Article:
arranges for Fund Settlement to the merchant. Such processors are traditionally accessed

    via direct dial out modems connecting to their system.

    -Processors need to have a Sponsoring Bank in order to gain access to the Visa and

    Master Card networks. When a Processor or other entity has made such an arrangement

    with a Sponsoring Bank to resell their services, they are called an Agent of that bank.

    -Any entity that sells Visa or Master Card must disclose themselves as an Agent of their

    Sponsoring Bank. Such sales entities may be a Processor, or an ISO/Agent of the

    Processor or Processor/Bank alliance.

    -Many banks are also their own processors, while other banks will use a Third Party

    Processor to handle this processing for them (in their own brand name in some cases).

    Processing Network (Vendor):

    The medium of data transport between the merchant application and the processor. This

    company authorizes and captures credit card transactions. Some examples of processing

    networks are FDR, MAPP and Envoy.

Procurement/Purchasing Cards:

    Charge cards used by businesses to cover purchasing expenses, such as raw materials or

    office supplies.

    Real-Time Processing Real-Time Processing means that when a web site’s customer conducts an online

    purchase, that the check or credit card information is conveyed to the Processor at that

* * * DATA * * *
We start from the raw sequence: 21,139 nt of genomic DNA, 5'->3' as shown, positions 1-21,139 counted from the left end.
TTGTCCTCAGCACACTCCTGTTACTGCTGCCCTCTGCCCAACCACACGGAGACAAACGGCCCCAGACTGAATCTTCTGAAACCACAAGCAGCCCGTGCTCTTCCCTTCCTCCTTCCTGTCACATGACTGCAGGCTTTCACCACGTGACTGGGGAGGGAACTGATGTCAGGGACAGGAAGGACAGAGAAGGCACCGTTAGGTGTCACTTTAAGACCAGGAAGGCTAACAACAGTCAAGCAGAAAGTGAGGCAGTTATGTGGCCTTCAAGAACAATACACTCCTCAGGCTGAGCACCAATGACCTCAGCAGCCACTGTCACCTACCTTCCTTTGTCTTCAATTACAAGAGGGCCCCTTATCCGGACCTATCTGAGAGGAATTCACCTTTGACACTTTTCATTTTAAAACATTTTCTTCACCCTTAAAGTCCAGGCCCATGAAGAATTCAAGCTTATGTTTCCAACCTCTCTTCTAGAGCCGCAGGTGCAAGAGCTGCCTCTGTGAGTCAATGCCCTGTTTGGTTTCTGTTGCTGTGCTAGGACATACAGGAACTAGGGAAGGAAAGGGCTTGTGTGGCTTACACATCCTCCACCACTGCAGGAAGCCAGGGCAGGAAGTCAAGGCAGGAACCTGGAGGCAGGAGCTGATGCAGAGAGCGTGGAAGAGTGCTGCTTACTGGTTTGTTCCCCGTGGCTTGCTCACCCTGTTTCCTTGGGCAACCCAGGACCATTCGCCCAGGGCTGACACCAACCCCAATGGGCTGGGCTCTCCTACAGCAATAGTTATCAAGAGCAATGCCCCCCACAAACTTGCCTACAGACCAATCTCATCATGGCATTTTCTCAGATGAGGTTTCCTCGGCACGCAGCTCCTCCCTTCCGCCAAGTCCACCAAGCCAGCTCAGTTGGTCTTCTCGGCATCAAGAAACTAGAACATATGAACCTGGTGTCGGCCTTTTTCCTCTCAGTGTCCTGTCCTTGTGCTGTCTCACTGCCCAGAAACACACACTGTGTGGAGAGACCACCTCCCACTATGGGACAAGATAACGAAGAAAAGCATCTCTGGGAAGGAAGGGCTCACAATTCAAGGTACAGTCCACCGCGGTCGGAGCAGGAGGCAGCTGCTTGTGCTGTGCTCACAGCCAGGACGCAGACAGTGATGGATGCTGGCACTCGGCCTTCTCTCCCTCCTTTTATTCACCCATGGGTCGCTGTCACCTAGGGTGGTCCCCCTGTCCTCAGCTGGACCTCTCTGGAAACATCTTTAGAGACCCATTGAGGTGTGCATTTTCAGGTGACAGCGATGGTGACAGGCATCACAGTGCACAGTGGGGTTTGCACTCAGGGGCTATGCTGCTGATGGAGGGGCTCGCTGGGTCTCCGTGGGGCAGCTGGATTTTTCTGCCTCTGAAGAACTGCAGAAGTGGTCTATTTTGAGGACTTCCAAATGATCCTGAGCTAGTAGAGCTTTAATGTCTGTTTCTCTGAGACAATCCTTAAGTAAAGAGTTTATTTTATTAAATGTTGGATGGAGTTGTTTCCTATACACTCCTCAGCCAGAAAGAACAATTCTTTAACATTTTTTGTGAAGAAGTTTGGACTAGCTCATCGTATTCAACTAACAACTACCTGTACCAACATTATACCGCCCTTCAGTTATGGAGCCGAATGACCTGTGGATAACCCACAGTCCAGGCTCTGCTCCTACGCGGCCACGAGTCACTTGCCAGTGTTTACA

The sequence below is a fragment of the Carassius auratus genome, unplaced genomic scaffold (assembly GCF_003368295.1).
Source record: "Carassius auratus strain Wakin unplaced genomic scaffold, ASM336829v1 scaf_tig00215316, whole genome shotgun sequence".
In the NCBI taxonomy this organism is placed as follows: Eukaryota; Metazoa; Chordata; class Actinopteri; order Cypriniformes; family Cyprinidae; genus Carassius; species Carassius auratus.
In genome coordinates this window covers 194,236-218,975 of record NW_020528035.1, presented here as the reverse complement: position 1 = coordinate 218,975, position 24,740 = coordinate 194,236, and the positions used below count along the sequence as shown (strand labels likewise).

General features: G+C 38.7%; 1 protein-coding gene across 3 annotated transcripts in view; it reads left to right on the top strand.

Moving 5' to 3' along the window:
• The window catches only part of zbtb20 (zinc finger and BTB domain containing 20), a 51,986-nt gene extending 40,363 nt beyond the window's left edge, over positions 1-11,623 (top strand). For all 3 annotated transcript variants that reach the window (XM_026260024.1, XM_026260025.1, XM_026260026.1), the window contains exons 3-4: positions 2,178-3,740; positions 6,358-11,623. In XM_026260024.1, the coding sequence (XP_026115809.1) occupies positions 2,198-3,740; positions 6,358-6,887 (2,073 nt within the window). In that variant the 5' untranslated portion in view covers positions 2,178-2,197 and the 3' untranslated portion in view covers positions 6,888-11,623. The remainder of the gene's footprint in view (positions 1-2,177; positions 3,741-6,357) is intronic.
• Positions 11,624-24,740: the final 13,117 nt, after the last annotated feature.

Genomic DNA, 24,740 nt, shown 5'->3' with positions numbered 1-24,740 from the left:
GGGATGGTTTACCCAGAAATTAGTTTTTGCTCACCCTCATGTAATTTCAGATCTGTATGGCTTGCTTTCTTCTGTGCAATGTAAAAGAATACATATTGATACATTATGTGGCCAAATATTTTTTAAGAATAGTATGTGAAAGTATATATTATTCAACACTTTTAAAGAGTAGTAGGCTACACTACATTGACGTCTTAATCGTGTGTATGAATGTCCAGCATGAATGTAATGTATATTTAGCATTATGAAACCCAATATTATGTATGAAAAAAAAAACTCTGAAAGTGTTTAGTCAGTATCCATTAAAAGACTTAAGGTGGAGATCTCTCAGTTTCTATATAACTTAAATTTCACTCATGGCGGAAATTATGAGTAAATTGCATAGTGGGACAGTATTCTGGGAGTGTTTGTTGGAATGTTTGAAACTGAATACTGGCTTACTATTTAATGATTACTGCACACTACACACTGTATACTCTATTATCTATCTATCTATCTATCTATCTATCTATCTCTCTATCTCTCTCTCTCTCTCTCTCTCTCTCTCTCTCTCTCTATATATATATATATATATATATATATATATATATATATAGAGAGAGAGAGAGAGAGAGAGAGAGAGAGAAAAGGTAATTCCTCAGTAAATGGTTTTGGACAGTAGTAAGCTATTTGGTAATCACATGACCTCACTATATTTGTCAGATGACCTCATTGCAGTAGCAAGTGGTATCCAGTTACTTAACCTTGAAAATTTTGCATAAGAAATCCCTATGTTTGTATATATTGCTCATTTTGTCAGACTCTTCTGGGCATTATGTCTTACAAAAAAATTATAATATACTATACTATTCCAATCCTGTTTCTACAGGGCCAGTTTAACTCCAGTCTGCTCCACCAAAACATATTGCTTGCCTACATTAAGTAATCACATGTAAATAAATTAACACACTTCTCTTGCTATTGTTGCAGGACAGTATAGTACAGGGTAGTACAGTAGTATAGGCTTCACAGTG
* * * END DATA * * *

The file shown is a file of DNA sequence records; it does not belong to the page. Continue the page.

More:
time so that an authorization can be requested and received at that moment. Real-Time

    Processing always implies that a Secure Payment Gateway is being utilized, whether

    proprietary or third party. Please see Secure Payment Gateways and Real Versus Non-

    Real Time Processing.

    Reserve Account

    One method that ACH Processor’s use to mitigate risk, is to require that merchants

    maintain a Reserve Account at the Processor’s Sponsoring Bank. This allows the

    Processor to issue a Hold on funds in this account when fraud has been detected or an

    excessively large number of returns is received. Merchants with good credit and history

    can usually meet the expectations of ACH Processors for covering returns and so are not

    always required to keep a reserve account. In cases where a reserve is required, the

    minimum-reserve-balance in the account is set at about 20% of the anticipated processing

    volume. New merchants are usually allowed to build up their reserve by sending in

    transactions which are not withdrawn until the minimum reserve balance is achieved;

    after that, the merchant is allowed to withdraw the excess funds for transfer to their home

    town bank.

    Sales Draft (Ticket): A form showing an obligation on the card holder’s part to pay money (i.e., the sales amount) to the card issuer. This is the piece of paper that is signed when making the

    purchase. Sales draft data can be captured electronically and sent to be processed over the

    phone lines. Also see Electronic Data Capture.